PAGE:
Basketball

The Wizards Needed to Trade Bradley Beal

USA Olympic Team
USA’s Bradley Beal dunks against Australia during Monday’s exhibition game in Las Vegas. Photograph: John Locher/AP

The Wizards needed to make a big move this off-season.  The Wizards needed to either add a third star player, or trade Bradley Beal and Russell Westbrook, and rebuild.  Both Beal and Westbrook had the ability to opt out of their contracts after next season. Because they traded Westbrook, they also needed to trade Bradley Beal. 

The Wizards Needed to Trade Beal and Rebuild

The Wizards did not add a third star player, and decided to trade Westbrook to Lakers just prior to the draft.  In deciding to go this direction, the Wizards needed to trade Beal.  By trading Westbrook, and not Beal, the Wiz went halfway. Now, barring some other major move, they are stuck squarely in the middle. Not where you want to be in pro sports, especially in the NBA.  Not good enough to meaningfully compete in the playoffs, and not bad enough to be in position to draft a franchise changing player.

The Wiz actually did get better (and younger) on draft night by trading Westbrook, and drafting Kory Kispert.  Kispert is an absolute sharp-shooter and will add to Davis Bertans from the three-point line. The three younger veteran players received in return for Westbrook, Kyle Kuzma, Montrez Harrell and Kentavious Caldwell-Pope, are each capable of contributing to an improved roster. Harrell and Pope are especially capable of improving the defense where the Wiz have been dreadful.  Additionally,  the Wiz acquired the no. 22 overall picked and flipped it to acquire Aaron Holiday, a solid point guard from the Pacers.   The Wiz also cleared cap space by trading Westbrook. The team subsequently signed PG Spencer Dinwiddie as the primary replacement for Westbrook.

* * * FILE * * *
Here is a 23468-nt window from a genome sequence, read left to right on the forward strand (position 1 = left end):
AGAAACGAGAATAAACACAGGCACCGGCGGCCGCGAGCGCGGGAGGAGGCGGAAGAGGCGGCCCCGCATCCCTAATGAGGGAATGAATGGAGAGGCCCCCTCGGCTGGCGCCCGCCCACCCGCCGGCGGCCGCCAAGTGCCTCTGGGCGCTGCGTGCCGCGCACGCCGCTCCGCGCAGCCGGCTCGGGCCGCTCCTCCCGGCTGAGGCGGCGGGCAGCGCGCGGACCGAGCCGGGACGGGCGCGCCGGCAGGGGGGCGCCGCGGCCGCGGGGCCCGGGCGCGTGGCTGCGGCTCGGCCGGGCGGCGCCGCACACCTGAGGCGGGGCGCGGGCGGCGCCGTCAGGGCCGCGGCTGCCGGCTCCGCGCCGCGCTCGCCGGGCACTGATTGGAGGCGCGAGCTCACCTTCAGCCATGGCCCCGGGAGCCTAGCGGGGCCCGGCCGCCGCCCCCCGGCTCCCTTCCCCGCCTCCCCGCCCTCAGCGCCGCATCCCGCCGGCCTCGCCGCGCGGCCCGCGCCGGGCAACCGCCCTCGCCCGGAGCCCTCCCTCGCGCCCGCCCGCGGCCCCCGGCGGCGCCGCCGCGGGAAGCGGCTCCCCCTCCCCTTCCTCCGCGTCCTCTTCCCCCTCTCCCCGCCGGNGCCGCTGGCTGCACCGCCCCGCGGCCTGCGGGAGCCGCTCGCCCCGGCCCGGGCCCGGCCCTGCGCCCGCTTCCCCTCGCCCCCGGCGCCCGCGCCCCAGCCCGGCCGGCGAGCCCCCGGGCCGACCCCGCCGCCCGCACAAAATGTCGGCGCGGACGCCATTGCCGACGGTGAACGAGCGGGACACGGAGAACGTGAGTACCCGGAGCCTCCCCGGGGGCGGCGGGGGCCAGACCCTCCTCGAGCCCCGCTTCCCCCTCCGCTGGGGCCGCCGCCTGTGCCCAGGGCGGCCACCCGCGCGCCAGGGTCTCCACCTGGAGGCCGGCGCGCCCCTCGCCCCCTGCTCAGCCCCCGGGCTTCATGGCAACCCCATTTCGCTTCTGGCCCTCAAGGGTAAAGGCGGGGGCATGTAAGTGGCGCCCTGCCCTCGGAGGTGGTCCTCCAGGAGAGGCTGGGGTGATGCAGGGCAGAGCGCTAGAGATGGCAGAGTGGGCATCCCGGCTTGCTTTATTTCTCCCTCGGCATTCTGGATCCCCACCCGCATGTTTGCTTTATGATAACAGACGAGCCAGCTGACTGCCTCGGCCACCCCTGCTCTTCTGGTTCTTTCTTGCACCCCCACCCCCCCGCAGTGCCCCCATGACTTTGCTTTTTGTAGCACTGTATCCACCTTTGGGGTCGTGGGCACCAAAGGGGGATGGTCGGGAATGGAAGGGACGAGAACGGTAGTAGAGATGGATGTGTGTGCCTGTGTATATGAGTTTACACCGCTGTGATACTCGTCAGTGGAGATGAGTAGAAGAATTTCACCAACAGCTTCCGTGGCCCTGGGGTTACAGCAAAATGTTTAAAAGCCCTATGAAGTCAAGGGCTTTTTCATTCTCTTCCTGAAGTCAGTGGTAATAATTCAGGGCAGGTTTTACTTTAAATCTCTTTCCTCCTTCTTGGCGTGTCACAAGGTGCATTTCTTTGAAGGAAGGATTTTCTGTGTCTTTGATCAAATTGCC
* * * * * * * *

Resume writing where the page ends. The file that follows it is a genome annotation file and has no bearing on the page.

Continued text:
Notwithstanding the roster reconstruction in the wake of the Westbrook trade, the Wizards are not a championship contender.  Unless former first round picks, Rui Hachimura and/or Deni Avdija, develop into star players, the upside of the Wizards roster remains limited.  While Hachimura and Avdija have shown flashes, it appears unlikely that either one will become a franchise changing star.  Thus, the Wiz needed to capitalize on Beal’s sky-high trade value and move him to a contender in order to rebuild its roster. 

Bradley Beal’s Trade Value Will Never Be Higher

Bradley Beal’s continued loyalty to the franchise is commendable.  However, the Wiz needed to trade him along with Westbrook. Beal’s trade value will never be higher.   Because DC is not a “destination city” for top free agents, the Wiz need to hit on high up-side draft picks.  Trading Beal was their best chance to do that.  A total re-build now made further sense based on the team’s hiring of a new young coach in Wes Unseld, Jr.

It was thought that the Wiz could have potentially demanded some combination of Andrew Wiggins, athletic big James Wiseman (2nd overall pick last year), the 7th and 14th overall picks in this year’s draft and two future first round picks in a trade for Beal with the Golden State Warriors.  Now that is an absolute haul.  And while there is no certainty in what Wiseman, or the picks will amount to, the potential upside of that deal (or some combination of players and picks in that deal)  is far too much to pass up if you are a non-destination franchise like the Wizards.

Wiggins, a former no. 1 overall pick who is only 26 years old, is a solid pro.  A 6’7 wing who has averaged 19.5 pts., 4.4 reb., 2.3 ast. and 1.0 stl. per game over his 9 seasons in the league, www.basketball-reference.com/players/w/wiggian01.html.   Wiseman, the 2nd overall pick just last year, is a young, athletic big man with massive upside.  The 7th overall pick became Jonathan Kuminga, a 6’8 athletic power forward who can score and defend (potential future stars Davion Mitchell, Franz Wagner and James Bouknight were also available with the 7th pick) and the 14th pick became Moses Moody, a 6’6 wing player from Arkansas who can really score. 

Add in two future first round picks, and you have a young roster with tremendous upside and potential star power. Clearing Beal’s contract would also provide additional financial flexibility to add a veteran as needed. See, for example, Chris Paul with the young Phoenix Suns this past season.

Of course, the Wiz are a better team right now with Beal than without him. At best, however, they are a bottom half playoff team in the Eastern Conference. If the goal is to ultimately to build a championship contender, they needed to trade Bradley Beal. 

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